Make Room For The Stuttering

Talking About Stuttering

Posted on: February 26, 2009

Like many of us, I have different conversations with different people about stuttering. It seems that talking about stuttering is as situational as the actual stuttering itself. What do I mean?

Last week, when I gave a presentation to a group about communication and public speaking, I briefly mentioned that I stutter at the beginning of my talk and then again towards the end when I was making a point. After finishing the talk, some people came up to me, shared their comments and asked some questions. One woman asked if it was OK to share some feedback with me. I told her I would welcome it, as feedback is a gift. She mentioned that each time I mentioned stuttering, that I seemed to stutter more. Was I aware of this? I wasn’t, and told her that. I also told her that I was impressed that she felt comfortable enough with me to share that. She had just met me that evening. I thought to myself – wow, I must have come off as pretty approachable for her to let me know that. What a great thing. (I also thought – what’s up with that? I say the word stutter and I stutter more. No way . . . . . not gonna let it faze me).

Now, several years ago, no one would have dared make that comment to me, because talking about stuttering was a “no-no”, taboo, the pink elephant in my space. I actually thanked her for the feedback. I have come a long way, baby!

I had a recent conversation with the assistant principal at my school. She is very comfortable when I stutter around her, has told me that. She will mention it matter-of-factly. Its not a big deal. She told me that she thinks I am a role model, because I do what I have to do and participate, and communicate, regardless of whether I am having a stuttering day. At first I was a little embarrassed, but I also felt pretty darn good that she felt it was important enough to let me know that. Not everyone would say that.

I had a conversation with my mom yesterday. Now, we almost never talk about stuttering. Even after I “came out” a couple of years ago, she doesn’t feel comfortable discussing it with me. One of my sibs once told me that mom always felt guilty for not doing more for me when I was stuttering as a kid. She said she felt she should have stood up to my father and insisted that I have speech therapy. It morphed into a taboo subject between us.

Anyway, when we talked last night, she said she wanted to ask my opinion on something and hoped I wouldn’t get offended. She spends a lot of time on the Internet and gets jokes sent to her all the time. She forwards them on to a group of about 20 others. She said a friend had sent her a hilarious joke about someone stuttering, and she wondered if it would be in poor taste to send it out. Would someone who stutters, like myself, take offense to it?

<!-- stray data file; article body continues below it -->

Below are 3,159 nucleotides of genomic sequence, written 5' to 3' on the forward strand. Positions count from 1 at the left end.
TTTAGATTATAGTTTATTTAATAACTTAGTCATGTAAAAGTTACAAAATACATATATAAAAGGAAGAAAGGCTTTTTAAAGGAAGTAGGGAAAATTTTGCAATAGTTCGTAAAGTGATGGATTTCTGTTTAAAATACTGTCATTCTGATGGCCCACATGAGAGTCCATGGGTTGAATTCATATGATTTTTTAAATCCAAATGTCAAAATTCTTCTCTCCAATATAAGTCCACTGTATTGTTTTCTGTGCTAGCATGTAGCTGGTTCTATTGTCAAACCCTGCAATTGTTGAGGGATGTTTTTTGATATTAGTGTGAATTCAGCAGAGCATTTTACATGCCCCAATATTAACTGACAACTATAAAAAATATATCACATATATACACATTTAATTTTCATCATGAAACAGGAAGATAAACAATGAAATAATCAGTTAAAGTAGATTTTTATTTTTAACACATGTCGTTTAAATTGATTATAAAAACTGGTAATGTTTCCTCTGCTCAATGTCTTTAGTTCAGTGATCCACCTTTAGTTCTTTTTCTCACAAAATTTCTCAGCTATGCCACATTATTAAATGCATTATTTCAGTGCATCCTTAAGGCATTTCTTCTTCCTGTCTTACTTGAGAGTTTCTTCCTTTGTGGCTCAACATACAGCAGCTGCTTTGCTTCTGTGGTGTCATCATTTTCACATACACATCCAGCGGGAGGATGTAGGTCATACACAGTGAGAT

Hmmmm . . . . . . I thought this was weird, but a good opportunity to maybe break the ice a bit. I told her if she thought it might be offensive, then it probably was, and she probably shouldn’t send it. I asked her to tell it to me, but she said she preferred not. So, I surmised that it must have been pretty bad. Especially if she thought she should ask me first. This was the first real conversation we have had, ever, about stuttering and how I might feel about it.

She then went on to share that there is a man in a group that she belongs to who has a severe stutter, and that sometimes it is painful to listen to him. But she said she really admires that he participates, shares his opinions, and doesn’t appear to be bothered or limited by his stuttering. She said that there is another guy who makes fun of him incessantly, mimics how he talks, calls him an idiot and says other mean things. Not to his face, but about him to other group members. Mom said that she feels uncomfortable when she hears this guy make fun of the stutterer. I asked her if she ever said anything, like she didn’t think it was funny or found it offensive. She said no – it wouldn’t do any good, that this guy never listens to anyone and will never change.

I suggested that she might try saying something to him, maybe that she found it offensive and even use me, saying that she has a daughter who stutters and its not something to make fun of. I told her that she would probably make a difference by doing that. She said, Nah, he’ll never listen, and then she changed the subject.

So talking about stuttering is pretty complex too. Being open, flexible, and approachable is the way to go. Maybe that tiny little snippet with my mom will open the door to helping her feel more comfortable the next time. Just because I have become really comfortable talking about stuttering, doesn’t mean everyone else in my world is, yet. But there’s time to work on that!

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